Payscout CEO Cleveland Brown called it a “watershed moment” for payments and VR. “We’ve seen many prototypes and simulations of VR shopping, but this is the first time anyone can experience real commerce in VR,” he added.
Sam Shrauger, senior vice-president of digital products at Visa, said VR could become “the next frontier of digital commerce”.
But what do consumers think?
There may be all sorts of pioneering thinking and development work taking place to merge VR technology with financial processes, but it’s unlikely to lead to any real change in the industry if the general public aren’t onboard. So we have to ask the question: Are consumers ready for VR to be a part of the financial services industry?
Research suggests that opinion is divided around the world. A survey commissioned by Worldpay found that the vast majority (93 percent) of people in China want the option to make purchases in a virtual environment. This compares to less than a third (30 percent) of consumers in the Netherlands and only 35 percent in the UK.
Cost emerged as the biggest barrier to people buying a VR or AR device, with 61 percent of respondents citing it as a major factor holding them back, followed by concerns about the security of payment details stored in a virtual space (42 percent). Mr Telford-Reed said questions being raised about the security of new payment methods is “nothing new”.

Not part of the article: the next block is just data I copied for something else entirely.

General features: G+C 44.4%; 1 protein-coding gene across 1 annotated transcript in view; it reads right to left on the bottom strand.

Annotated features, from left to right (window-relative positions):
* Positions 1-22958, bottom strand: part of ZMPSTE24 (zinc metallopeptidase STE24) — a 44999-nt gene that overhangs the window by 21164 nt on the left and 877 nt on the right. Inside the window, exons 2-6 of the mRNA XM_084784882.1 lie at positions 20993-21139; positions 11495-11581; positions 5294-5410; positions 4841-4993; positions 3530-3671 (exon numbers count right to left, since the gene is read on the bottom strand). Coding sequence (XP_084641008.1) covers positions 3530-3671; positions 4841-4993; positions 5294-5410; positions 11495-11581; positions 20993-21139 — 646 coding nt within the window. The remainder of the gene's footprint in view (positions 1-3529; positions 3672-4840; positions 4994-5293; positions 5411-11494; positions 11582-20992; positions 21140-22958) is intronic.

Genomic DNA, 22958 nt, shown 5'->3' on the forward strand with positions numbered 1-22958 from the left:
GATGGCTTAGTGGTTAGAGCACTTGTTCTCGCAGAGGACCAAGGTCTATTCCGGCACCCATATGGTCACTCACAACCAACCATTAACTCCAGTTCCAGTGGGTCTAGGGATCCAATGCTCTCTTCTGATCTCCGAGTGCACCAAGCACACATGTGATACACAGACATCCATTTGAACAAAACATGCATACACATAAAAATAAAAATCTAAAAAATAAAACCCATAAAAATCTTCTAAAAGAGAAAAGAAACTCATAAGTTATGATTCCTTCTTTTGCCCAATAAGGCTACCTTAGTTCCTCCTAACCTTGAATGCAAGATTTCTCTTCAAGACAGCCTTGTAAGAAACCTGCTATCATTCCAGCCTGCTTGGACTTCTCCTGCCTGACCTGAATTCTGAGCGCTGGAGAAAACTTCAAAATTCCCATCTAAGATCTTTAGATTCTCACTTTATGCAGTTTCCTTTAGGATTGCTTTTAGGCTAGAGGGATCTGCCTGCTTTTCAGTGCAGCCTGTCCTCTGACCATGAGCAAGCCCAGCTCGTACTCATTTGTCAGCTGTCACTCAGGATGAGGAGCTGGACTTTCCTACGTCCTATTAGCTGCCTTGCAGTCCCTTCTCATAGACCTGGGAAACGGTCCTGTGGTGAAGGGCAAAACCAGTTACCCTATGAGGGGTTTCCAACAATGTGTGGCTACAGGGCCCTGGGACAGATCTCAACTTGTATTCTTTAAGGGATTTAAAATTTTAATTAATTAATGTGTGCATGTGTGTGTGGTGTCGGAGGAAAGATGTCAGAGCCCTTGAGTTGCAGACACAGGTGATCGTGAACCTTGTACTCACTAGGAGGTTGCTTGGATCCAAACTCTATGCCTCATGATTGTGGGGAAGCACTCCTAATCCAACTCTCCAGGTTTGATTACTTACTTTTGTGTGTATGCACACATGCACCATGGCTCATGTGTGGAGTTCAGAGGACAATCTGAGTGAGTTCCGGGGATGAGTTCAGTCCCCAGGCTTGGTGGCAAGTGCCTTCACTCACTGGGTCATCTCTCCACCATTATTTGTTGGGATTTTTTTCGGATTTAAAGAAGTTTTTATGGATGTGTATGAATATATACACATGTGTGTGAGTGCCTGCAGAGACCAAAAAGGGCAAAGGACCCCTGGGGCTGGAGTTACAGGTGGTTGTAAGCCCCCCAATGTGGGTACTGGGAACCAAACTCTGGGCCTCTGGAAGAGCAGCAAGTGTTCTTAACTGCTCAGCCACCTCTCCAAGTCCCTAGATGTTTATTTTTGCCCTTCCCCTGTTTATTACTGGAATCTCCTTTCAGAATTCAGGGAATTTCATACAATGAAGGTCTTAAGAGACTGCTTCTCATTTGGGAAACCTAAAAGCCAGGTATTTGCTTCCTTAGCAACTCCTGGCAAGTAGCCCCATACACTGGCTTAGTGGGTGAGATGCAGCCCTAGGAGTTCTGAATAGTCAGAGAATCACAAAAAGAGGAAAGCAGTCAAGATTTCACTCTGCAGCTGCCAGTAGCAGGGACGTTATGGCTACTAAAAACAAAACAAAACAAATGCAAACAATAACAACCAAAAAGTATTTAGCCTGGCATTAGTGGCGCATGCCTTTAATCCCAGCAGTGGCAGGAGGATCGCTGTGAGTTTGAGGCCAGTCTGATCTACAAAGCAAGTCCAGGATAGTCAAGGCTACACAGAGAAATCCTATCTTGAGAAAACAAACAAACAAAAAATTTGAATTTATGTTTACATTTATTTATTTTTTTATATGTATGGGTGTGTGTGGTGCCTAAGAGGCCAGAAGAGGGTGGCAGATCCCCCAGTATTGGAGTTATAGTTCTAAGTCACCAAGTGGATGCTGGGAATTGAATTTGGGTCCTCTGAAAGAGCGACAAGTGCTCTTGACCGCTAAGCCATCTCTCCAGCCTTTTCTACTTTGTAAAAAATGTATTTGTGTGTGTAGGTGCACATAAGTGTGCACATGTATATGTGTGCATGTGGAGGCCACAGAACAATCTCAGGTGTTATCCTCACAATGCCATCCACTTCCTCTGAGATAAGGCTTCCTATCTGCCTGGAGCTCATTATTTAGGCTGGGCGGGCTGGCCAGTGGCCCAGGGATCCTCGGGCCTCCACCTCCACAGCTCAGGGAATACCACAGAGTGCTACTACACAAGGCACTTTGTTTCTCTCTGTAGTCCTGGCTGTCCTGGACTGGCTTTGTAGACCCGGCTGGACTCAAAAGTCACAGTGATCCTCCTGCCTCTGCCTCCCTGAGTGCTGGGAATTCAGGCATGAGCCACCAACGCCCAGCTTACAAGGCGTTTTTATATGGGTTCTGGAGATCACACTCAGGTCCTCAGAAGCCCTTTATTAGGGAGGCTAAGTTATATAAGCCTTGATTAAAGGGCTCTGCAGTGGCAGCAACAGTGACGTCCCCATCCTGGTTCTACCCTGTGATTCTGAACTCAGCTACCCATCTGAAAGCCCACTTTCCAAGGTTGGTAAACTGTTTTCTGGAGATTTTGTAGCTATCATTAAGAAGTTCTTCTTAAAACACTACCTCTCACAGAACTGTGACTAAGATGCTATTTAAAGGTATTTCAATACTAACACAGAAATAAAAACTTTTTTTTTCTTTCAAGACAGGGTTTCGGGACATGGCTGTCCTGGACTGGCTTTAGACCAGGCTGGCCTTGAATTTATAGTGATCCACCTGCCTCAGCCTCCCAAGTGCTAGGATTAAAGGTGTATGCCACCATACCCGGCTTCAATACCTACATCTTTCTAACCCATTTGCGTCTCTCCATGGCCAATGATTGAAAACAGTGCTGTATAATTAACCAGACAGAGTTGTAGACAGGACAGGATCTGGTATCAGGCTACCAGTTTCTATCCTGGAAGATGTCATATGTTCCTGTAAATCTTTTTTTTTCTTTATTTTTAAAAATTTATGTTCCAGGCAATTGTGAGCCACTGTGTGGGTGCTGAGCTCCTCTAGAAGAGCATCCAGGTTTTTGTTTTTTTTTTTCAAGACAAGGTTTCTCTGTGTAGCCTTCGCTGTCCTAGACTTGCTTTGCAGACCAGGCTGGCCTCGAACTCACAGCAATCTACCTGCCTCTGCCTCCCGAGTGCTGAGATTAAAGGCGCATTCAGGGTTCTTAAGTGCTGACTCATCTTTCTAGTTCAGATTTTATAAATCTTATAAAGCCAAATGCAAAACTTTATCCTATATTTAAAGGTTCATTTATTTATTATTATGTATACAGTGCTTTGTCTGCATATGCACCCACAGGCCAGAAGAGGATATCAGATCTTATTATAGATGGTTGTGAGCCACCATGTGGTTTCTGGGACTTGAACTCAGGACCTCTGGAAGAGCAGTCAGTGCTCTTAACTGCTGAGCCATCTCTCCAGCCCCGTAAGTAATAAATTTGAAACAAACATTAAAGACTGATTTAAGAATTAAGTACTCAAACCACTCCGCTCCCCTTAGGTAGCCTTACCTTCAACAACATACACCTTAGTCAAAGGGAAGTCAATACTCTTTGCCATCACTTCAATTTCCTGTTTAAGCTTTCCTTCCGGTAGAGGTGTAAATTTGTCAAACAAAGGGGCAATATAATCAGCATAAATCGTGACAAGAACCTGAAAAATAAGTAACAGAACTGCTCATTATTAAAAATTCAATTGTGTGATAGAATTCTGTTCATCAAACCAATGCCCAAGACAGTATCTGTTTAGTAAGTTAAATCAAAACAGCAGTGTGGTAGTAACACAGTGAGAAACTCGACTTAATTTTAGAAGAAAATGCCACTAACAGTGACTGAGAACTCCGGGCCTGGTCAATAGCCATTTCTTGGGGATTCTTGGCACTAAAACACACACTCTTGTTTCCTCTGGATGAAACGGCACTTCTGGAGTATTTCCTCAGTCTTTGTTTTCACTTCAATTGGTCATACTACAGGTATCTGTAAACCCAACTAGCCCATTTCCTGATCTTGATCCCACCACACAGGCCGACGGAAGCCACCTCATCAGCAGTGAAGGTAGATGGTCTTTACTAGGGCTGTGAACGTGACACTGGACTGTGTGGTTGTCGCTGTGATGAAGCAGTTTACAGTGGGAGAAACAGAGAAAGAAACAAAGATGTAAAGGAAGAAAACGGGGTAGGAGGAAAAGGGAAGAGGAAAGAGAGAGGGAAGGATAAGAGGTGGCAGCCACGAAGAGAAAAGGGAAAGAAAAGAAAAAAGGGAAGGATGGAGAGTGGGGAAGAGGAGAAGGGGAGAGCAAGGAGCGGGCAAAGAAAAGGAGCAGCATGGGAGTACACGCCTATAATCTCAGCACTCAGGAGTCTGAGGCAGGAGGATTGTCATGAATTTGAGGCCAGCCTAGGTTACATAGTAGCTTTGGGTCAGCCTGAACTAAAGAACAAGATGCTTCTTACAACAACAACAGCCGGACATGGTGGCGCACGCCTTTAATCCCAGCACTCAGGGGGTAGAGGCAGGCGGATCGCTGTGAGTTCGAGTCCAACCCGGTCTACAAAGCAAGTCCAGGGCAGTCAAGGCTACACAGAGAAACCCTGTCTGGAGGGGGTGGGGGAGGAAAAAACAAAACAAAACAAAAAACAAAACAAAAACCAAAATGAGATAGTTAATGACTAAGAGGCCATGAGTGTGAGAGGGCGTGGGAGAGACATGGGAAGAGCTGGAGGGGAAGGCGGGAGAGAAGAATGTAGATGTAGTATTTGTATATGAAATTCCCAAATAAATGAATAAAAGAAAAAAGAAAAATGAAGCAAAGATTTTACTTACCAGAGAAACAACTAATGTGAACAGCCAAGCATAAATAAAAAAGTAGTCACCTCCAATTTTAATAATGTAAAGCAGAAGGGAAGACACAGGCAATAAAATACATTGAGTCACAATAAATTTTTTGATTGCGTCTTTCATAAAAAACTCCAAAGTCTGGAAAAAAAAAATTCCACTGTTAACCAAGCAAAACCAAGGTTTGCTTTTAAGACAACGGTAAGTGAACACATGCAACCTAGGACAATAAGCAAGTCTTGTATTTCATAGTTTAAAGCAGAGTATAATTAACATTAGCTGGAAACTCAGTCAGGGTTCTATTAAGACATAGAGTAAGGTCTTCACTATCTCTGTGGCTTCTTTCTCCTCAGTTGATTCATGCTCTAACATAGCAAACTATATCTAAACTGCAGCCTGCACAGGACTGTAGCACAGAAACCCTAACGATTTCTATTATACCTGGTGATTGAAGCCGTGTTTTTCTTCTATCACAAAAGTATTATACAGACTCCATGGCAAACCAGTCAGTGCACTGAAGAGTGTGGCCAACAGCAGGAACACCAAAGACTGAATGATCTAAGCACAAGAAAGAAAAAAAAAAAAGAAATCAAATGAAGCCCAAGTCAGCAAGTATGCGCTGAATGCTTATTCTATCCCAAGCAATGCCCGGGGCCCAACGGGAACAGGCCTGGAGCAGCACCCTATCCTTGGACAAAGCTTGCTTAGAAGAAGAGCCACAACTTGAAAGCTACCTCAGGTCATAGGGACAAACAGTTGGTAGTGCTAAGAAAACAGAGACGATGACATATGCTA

“It’s not that long since we were all wary of shopping online or mobile banking,” he noted. “Consumers have the right to be concerned about the security of a new technology like virtual reality. That’s why it’s the role of Worldpay to investigate and innovate around developing payment trends so that we can address these security issues head on while continuing to enable compelling user experiences.”
There is clear potential for further innovation in VR, and financial services could well be one of the sectors where this technology plays an increasingly significant role in the coming years. Early adoption is likely to be driven by young, tech-savvy consumers keen to try out the latest services and experiences, but it will be some time before we see whether VR has the capability to truly revolutionize the financial services industry.
Image credit: iStock/DragonImages